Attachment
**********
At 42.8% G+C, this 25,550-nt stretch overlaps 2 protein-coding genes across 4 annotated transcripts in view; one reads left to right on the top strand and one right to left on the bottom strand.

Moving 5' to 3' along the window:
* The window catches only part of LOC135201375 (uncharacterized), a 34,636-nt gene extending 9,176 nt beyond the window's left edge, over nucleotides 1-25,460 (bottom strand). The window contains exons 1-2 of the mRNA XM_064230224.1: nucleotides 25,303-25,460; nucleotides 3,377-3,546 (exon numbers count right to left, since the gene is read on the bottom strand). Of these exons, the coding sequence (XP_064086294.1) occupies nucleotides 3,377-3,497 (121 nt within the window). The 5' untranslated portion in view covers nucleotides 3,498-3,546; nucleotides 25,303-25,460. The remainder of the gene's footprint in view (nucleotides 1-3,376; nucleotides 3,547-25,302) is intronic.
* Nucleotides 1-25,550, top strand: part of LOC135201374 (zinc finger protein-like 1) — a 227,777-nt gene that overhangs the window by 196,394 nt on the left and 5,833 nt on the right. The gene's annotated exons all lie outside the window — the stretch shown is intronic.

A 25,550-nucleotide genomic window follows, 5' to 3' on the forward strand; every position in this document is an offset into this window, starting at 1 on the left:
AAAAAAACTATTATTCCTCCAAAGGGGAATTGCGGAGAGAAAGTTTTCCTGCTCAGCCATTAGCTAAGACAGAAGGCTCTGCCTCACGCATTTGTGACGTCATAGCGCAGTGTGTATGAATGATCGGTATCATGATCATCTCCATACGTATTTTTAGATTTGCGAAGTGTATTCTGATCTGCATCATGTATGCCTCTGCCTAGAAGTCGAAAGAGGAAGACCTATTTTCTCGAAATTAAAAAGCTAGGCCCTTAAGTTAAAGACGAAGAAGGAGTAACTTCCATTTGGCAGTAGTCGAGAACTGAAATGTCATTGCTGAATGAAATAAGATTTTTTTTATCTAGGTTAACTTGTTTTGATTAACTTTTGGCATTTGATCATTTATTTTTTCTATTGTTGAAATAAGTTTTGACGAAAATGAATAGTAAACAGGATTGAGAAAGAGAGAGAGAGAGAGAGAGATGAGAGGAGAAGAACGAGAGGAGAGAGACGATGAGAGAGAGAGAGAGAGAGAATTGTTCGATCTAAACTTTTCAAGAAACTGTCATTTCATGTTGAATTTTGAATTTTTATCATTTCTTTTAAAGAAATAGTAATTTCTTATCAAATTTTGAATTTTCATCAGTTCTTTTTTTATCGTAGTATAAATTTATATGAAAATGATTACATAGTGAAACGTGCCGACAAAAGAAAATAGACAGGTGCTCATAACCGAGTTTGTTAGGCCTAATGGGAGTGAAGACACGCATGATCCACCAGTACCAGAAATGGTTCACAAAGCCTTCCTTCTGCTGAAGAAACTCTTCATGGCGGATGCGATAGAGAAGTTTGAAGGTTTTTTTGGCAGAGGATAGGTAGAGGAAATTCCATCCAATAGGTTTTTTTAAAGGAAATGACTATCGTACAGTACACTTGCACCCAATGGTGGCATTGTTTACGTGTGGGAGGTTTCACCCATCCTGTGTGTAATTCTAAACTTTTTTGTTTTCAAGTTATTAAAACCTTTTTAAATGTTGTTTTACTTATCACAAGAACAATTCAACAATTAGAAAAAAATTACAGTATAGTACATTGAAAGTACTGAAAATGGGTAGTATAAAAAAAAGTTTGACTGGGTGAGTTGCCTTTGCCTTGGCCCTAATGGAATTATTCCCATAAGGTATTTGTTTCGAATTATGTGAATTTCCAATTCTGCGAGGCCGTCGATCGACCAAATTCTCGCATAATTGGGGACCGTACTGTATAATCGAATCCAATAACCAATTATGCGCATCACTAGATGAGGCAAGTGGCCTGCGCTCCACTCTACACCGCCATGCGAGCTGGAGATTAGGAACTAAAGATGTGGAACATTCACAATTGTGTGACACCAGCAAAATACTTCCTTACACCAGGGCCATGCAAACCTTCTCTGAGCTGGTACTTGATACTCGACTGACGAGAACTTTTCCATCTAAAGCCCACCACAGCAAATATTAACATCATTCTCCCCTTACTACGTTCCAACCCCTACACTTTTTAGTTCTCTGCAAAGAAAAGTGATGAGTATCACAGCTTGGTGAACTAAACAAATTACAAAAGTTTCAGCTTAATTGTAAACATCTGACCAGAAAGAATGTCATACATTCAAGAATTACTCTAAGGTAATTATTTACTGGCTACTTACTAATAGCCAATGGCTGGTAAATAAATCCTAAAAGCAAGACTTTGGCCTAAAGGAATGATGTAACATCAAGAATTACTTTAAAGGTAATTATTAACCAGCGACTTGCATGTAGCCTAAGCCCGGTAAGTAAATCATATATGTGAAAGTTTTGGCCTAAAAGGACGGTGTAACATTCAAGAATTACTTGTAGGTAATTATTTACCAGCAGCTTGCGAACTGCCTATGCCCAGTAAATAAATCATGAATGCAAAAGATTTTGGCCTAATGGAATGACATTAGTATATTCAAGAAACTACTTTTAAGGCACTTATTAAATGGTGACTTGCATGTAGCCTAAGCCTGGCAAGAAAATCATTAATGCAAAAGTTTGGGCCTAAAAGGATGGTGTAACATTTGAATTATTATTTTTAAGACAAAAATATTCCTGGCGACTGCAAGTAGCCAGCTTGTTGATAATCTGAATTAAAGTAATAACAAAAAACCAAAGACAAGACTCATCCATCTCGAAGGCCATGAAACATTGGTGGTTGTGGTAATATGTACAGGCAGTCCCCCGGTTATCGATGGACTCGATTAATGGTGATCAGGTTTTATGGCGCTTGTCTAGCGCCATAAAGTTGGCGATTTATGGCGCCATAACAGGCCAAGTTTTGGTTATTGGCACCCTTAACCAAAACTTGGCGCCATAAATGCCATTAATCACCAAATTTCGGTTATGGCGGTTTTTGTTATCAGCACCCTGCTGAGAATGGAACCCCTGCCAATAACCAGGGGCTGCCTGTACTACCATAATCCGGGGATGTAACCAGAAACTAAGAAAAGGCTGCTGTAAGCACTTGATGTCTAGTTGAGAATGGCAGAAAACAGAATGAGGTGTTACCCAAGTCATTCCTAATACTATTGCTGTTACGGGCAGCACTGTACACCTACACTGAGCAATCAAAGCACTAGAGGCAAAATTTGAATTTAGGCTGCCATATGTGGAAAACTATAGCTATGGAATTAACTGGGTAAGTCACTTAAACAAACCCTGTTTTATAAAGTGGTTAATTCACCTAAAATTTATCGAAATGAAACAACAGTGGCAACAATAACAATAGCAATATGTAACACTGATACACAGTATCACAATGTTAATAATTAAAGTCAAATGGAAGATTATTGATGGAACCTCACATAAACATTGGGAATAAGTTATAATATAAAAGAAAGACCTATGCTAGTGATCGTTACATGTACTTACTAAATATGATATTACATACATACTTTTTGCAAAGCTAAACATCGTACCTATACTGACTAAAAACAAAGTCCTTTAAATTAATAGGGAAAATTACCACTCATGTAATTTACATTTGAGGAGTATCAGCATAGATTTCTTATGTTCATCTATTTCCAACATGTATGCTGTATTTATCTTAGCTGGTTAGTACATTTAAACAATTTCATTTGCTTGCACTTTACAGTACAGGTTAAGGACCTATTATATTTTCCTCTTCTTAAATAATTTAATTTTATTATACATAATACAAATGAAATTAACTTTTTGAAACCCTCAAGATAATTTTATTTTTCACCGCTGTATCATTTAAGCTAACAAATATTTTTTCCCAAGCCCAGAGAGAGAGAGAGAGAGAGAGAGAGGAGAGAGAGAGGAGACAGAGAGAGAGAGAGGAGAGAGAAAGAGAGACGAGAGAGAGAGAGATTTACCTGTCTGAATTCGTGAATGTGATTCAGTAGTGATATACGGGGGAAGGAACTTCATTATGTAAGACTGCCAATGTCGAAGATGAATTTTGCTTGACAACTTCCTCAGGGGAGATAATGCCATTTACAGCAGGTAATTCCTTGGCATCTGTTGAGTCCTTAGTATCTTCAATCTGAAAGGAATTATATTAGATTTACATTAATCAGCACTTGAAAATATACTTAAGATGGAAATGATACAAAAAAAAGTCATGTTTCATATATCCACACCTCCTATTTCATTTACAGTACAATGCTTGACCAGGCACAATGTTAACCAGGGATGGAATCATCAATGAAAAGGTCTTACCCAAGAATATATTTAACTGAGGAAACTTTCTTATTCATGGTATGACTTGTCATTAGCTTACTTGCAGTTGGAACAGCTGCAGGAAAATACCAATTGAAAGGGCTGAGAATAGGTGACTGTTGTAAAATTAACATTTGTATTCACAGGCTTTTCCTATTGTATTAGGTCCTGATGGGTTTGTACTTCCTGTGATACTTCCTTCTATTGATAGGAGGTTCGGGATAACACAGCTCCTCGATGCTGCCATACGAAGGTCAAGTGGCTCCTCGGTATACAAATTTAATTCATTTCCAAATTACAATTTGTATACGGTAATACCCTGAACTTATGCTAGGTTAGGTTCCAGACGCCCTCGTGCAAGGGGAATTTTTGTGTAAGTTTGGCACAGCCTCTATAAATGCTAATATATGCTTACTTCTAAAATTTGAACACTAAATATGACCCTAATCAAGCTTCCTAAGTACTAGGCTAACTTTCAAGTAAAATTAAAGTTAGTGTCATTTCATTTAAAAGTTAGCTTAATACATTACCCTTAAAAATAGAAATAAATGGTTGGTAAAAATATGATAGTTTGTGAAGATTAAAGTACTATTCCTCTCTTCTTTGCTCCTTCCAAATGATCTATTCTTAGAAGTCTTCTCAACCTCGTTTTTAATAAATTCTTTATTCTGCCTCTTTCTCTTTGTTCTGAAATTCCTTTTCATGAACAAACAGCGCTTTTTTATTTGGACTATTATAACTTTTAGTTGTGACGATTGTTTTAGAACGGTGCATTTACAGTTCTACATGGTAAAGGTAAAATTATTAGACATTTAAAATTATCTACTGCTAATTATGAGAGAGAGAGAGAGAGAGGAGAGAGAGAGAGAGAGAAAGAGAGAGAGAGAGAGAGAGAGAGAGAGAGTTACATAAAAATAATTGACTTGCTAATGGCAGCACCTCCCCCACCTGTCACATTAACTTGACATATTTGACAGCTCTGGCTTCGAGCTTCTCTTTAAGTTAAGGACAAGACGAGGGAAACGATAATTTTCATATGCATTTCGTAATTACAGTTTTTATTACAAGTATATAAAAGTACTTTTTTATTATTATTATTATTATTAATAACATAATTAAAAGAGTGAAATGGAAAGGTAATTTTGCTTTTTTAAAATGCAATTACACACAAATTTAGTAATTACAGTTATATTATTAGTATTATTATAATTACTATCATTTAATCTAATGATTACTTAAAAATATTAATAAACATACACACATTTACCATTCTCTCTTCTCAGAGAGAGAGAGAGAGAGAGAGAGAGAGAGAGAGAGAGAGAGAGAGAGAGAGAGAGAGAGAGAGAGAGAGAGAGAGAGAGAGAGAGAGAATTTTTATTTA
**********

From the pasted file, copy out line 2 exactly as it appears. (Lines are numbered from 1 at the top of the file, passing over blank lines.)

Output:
Moving 5' to 3' along the window: